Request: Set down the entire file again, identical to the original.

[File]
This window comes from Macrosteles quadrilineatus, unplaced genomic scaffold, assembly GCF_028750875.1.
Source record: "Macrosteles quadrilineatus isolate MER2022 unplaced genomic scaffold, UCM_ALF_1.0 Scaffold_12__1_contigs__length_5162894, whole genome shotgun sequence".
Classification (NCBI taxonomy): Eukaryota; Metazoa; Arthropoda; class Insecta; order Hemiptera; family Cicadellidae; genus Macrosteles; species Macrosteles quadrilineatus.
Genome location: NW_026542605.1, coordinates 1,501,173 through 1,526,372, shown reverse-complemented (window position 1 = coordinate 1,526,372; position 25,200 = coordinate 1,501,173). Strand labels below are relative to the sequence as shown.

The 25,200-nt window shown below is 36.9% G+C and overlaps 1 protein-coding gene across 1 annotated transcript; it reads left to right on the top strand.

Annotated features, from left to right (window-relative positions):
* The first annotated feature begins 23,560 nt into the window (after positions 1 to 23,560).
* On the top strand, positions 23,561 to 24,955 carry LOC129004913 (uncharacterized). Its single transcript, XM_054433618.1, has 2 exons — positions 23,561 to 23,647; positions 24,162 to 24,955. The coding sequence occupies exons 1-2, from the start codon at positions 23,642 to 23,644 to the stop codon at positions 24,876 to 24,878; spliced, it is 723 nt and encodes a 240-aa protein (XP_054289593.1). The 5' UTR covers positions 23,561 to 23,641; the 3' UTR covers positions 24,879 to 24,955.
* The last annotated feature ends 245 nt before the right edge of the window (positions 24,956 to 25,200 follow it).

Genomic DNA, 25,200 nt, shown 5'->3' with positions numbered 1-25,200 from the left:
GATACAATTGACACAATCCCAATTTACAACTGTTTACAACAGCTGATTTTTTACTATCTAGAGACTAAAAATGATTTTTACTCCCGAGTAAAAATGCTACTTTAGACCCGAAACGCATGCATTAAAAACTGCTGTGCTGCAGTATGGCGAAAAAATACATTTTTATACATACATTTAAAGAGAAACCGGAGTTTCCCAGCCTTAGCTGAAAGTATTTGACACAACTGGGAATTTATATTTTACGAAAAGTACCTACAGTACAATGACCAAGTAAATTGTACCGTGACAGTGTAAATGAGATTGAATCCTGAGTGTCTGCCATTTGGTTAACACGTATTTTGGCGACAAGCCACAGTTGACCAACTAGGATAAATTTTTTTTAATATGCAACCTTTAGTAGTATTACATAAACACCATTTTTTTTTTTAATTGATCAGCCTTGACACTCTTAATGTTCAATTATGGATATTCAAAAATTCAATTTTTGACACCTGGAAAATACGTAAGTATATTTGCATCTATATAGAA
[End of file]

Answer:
This window comes from Macrosteles quadrilineatus, unplaced genomic scaffold, assembly GCF_028750875.1.
Source record: "Macrosteles quadrilineatus isolate MER2022 unplaced genomic scaffold, UCM_ALF_1.0 Scaffold_12__1_contigs__length_5162894, whole genome shotgun sequence".
Classification (NCBI taxonomy): Eukaryota; Metazoa; Arthropoda; class Insecta; order Hemiptera; family Cicadellidae; genus Macrosteles; species Macrosteles quadrilineatus.
Genome location: NW_026542605.1, coordinates 1,501,173 through 1,526,372, shown reverse-complemented (window position 1 = coordinate 1,526,372; position 25,200 = coordinate 1,501,173). Strand labels below are relative to the sequence as shown.

The 25,200-nt window shown below is 36.9% G+C and overlaps 1 protein-coding gene across 1 annotated transcript; it reads left to right on the top strand.

Annotated features, from left to right (window-relative positions):
* The first annotated feature begins 23,560 nt into the window (after positions 1 to 23,560).
* On the top strand, positions 23,561 to 24,955 carry LOC129004913 (uncharacterized). Its single transcript, XM_054433618.1, has 2 exons — positions 23,561 to 23,647; positions 24,162 to 24,955. The coding sequence occupies exons 1-2, from the start codon at positions 23,642 to 23,644 to the stop codon at positions 24,876 to 24,878; spliced, it is 723 nt and encodes a 240-aa protein (XP_054289593.1). The 5' UTR covers positions 23,561 to 23,641; the 3' UTR covers positions 24,879 to 24,955.
* The last annotated feature ends 245 nt before the right edge of the window (positions 24,956 to 25,200 follow it).

Genomic DNA, 25,200 nt, shown 5'->3' with positions numbered 1-25,200 from the left:
GATACAATTGACACAATCCCAATTTACAACTGTTTACAACAGCTGATTTTTTACTATCTAGAGACTAAAAATGATTTTTACTCCCGAGTAAAAATGCTACTTTAGACCCGAAACGCATGCATTAAAAACTGCTGTGCTGCAGTATGGCGAAAAAATACATTTTTATACATACATTTAAAGAGAAACCGGAGTTTCCCAGCCTTAGCTGAAAGTATTTGACACAACTGGGAATTTATATTTTACGAAAAGTACCTACAGTACAATGACCAAGTAAATTGTACCGTGACAGTGTAAATGAGATTGAATCCTGAGTGTCTGCCATTTGGTTAACACGTATTTTGGCGACAAGCCACAGTTGACCAACTAGGATAAATTTTTTTTAATATGCAACCTTTAGTAGTATTACATAAACACCATTTTTTTTTTTAATTGATCAGCCTTGACACTCTTAATGTTCAATTATGGATATTCAAAAATTCAATTTTTGACACCTGGAAAATACGTAAGTATATTTGCATCTATATAGAA